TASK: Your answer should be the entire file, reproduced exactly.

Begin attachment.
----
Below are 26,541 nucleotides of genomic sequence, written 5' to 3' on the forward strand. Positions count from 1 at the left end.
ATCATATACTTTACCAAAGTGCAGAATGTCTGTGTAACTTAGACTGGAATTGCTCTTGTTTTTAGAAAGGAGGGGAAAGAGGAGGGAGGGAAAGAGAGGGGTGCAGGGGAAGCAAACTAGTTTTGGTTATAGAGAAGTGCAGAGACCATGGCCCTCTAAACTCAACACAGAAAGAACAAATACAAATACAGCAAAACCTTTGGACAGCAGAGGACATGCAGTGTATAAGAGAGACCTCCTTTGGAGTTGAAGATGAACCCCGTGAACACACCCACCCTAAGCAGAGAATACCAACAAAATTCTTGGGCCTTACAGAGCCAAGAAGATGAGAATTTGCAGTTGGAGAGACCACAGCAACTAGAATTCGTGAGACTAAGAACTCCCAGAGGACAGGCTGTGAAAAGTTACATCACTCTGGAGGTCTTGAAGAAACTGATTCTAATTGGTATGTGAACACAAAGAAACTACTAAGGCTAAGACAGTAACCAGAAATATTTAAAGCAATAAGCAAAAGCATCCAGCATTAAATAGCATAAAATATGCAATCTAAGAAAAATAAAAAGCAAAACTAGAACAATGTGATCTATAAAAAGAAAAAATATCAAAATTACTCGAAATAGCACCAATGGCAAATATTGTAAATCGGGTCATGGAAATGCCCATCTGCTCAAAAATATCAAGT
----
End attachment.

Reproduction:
Below are 26,541 nucleotides of genomic sequence, written 5' to 3' on the forward strand. Positions count from 1 at the left end.
ATCATATACTTTACCAAAGTGCAGAATGTCTGTGTAACTTAGACTGGAATTGCTCTTGTTTTTAGAAAGGAGGGGAAAGAGGAGGGAGGGAAAGAGAGGGGTGCAGGGGAAGCAAACTAGTTTTGGTTATAGAGAAGTGCAGAGACCATGGCCCTCTAAACTCAACACAGAAAGAACAAATACAAATACAGCAAAACCTTTGGACAGCAGAGGACATGCAGTGTATAAGAGAGACCTCCTTTGGAGTTGAAGATGAACCCCGTGAACACACCCACCCTAAGCAGAGAATACCAACAAAATTCTTGGGCCTTACAGAGCCAAGAAGATGAGAATTTGCAGTTGGAGAGACCACAGCAACTAGAATTCGTGAGACTAAGAACTCCCAGAGGACAGGCTGTGAAAAGTTACATCACTCTGGAGGTCTTGAAGAAACTGATTCTAATTGGTATGTGAACACAAAGAAACTACTAAGGCTAAGACAGTAACCAGAAATATTTAAAGCAATAAGCAAAAGCATCCAGCATTAAATAGCATAAAATATGCAATCTAAGAAAAATAAAAAGCAAAACTAGAACAATGTGATCTATAAAAAGAAAAAATATCAAAATTACTCGAAATAGCACCAATGGCAAATATTGTAAATCGGGTCATGGAAATGCCCATCTGCTCAAAAATATCAAGT